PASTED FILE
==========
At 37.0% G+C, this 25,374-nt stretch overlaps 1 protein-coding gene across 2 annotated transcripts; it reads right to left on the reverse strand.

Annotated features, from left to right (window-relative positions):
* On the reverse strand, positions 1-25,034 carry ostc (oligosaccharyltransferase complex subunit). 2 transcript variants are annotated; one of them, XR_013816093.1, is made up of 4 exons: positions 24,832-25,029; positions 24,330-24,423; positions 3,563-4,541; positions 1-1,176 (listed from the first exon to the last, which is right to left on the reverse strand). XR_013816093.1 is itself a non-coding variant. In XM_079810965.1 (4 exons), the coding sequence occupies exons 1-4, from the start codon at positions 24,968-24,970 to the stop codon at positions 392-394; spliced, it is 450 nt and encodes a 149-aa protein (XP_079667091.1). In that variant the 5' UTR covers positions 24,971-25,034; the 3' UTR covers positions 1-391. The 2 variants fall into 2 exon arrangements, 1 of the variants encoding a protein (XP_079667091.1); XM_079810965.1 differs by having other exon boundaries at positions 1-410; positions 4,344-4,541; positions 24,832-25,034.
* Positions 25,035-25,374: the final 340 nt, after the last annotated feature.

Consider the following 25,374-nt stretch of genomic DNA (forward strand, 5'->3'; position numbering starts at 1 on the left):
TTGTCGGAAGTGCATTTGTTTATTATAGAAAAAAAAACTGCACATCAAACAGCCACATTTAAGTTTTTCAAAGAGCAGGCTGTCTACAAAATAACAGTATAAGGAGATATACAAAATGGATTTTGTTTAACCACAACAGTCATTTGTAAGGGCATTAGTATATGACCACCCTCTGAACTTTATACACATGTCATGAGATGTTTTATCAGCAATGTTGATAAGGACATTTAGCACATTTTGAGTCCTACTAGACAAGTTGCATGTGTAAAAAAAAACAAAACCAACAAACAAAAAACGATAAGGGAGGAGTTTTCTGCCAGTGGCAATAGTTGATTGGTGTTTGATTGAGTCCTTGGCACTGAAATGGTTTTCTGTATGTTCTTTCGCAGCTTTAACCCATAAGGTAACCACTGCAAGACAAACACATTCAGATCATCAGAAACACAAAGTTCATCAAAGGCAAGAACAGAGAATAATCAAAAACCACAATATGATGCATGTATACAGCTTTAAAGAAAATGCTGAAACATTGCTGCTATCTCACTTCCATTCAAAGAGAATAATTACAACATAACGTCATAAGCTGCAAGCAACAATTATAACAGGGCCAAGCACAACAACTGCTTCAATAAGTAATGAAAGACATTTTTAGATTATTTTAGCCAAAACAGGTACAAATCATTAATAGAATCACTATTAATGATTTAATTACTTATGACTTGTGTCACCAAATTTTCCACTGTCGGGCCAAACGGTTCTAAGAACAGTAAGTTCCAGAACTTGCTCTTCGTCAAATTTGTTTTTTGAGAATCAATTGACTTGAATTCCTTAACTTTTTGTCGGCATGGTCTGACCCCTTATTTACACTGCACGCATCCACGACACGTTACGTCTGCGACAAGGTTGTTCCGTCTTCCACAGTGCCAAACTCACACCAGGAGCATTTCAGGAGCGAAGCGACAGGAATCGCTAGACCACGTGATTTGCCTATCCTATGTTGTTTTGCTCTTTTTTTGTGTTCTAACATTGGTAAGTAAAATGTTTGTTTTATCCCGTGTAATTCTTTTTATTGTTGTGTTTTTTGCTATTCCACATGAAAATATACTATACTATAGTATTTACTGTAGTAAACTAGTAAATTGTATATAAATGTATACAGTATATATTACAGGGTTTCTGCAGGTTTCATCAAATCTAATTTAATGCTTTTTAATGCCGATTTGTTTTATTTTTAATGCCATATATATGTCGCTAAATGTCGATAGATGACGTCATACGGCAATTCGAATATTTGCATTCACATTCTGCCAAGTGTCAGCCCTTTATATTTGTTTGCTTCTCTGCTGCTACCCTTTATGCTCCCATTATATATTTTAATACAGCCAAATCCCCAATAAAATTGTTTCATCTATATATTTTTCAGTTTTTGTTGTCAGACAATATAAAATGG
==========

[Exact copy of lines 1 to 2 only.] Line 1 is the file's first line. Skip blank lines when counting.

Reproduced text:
At 37.0% G+C, this 25,374-nt stretch overlaps 1 protein-coding gene across 2 annotated transcripts; it reads right to left on the reverse strand.

Annotated features, from left to right (window-relative positions):